I should have been more specific, share price wise they're back to where they were 20 years ago.
You were very specific by saying "financially". Financially AMD is still pretty bad.
Financials are revenue, profit, costs, cashflow, debt etc - things that appear in the financial statement.

Stock price is a figure that describes market expectations. So we shouldn't really praise the fact that stock costs as much as when it peaked during dotcom bubble (and just like then - flying high over fundamentals).
Posted on Reply
#78
Imsochobo
notb
Financially?
They aren't even close to 2010 - their best year recently.

2000 was excellent, with huge earnings (was better than today).
Years 1997-1999 (so the period 20 years before Zen) ended with a loss.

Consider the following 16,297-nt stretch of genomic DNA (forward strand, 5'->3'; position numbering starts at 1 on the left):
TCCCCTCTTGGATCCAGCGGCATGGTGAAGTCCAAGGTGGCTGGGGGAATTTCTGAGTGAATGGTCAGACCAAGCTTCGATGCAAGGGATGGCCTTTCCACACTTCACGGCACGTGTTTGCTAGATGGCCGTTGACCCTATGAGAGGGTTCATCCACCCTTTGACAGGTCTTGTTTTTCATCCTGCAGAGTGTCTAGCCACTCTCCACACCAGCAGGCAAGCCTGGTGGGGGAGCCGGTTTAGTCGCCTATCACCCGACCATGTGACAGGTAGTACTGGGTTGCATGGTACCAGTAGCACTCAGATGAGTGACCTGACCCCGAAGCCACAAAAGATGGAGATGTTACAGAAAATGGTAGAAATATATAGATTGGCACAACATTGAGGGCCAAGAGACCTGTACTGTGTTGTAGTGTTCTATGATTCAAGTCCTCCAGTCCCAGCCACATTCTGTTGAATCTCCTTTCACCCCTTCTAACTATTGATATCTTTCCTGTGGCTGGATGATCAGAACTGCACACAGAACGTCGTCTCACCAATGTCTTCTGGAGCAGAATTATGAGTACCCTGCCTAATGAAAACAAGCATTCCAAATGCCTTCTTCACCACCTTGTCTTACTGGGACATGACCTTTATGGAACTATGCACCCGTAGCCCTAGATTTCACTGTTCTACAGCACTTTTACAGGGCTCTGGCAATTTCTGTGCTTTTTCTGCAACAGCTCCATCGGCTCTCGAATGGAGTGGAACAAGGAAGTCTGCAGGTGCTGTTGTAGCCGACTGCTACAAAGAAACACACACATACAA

it's a difference.
they don't have to invest in fabs and don't get the earnings from fabs either.
so their margins is what you'd have to compare.
Posted on Reply
#79
notb
Imsochobo
it's a difference.
they don't have to invest in fabs and don't get the earnings from fabs either.
so their margins is what you'd have to compare.
But didn't they use the fabs internally only?
A part of a company that doesn't sell outside doesn't contribute to revenue (and profits). It doesn't matter if you spend millions on an external contractor (like TSMC) or on a internal team/production facility.

If they did lend the fabs, then you're right: totals won't say if the CPU business got better.
But we can still compare company vs company (as a whole).
AMD deliberately changed their structure, so it should have led to higher margins. And have it?

They have been losing money for most of their history, but they had periods of profitability as well. What I meant earlier was: AMD today still hasn't matched 2011 (in terms of profitability) and 2006 (in both profitability and debt). And that's despite all the goodness and saving 7nm gives them (or at least some people think it does).